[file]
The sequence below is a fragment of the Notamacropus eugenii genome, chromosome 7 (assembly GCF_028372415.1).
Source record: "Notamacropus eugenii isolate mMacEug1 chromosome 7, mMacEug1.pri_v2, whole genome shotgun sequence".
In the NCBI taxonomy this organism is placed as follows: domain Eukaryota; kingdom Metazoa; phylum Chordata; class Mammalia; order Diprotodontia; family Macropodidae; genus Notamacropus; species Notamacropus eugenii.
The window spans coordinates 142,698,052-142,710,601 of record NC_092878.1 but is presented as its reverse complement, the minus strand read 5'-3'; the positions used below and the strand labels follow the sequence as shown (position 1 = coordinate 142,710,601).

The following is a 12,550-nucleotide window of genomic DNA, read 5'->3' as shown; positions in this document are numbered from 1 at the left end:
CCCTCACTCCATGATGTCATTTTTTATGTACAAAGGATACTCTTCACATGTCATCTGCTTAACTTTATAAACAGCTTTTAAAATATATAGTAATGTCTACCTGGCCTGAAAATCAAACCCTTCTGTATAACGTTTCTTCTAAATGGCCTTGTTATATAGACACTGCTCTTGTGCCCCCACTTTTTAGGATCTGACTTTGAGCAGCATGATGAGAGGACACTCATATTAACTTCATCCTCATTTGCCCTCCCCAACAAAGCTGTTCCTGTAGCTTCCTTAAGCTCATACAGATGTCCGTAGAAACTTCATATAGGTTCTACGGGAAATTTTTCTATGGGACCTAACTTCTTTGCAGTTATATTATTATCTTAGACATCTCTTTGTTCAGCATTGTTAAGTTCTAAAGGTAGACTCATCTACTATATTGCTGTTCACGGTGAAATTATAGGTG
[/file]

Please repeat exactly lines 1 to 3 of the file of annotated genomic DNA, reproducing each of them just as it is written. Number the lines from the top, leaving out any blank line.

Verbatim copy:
The sequence below is a fragment of the Notamacropus eugenii genome, chromosome 7 (assembly GCF_028372415.1).
Source record: "Notamacropus eugenii isolate mMacEug1 chromosome 7, mMacEug1.pri_v2, whole genome shotgun sequence".
In the NCBI taxonomy this organism is placed as follows: domain Eukaryota; kingdom Metazoa; phylum Chordata; class Mammalia; order Diprotodontia; family Macropodidae; genus Notamacropus; species Notamacropus eugenii.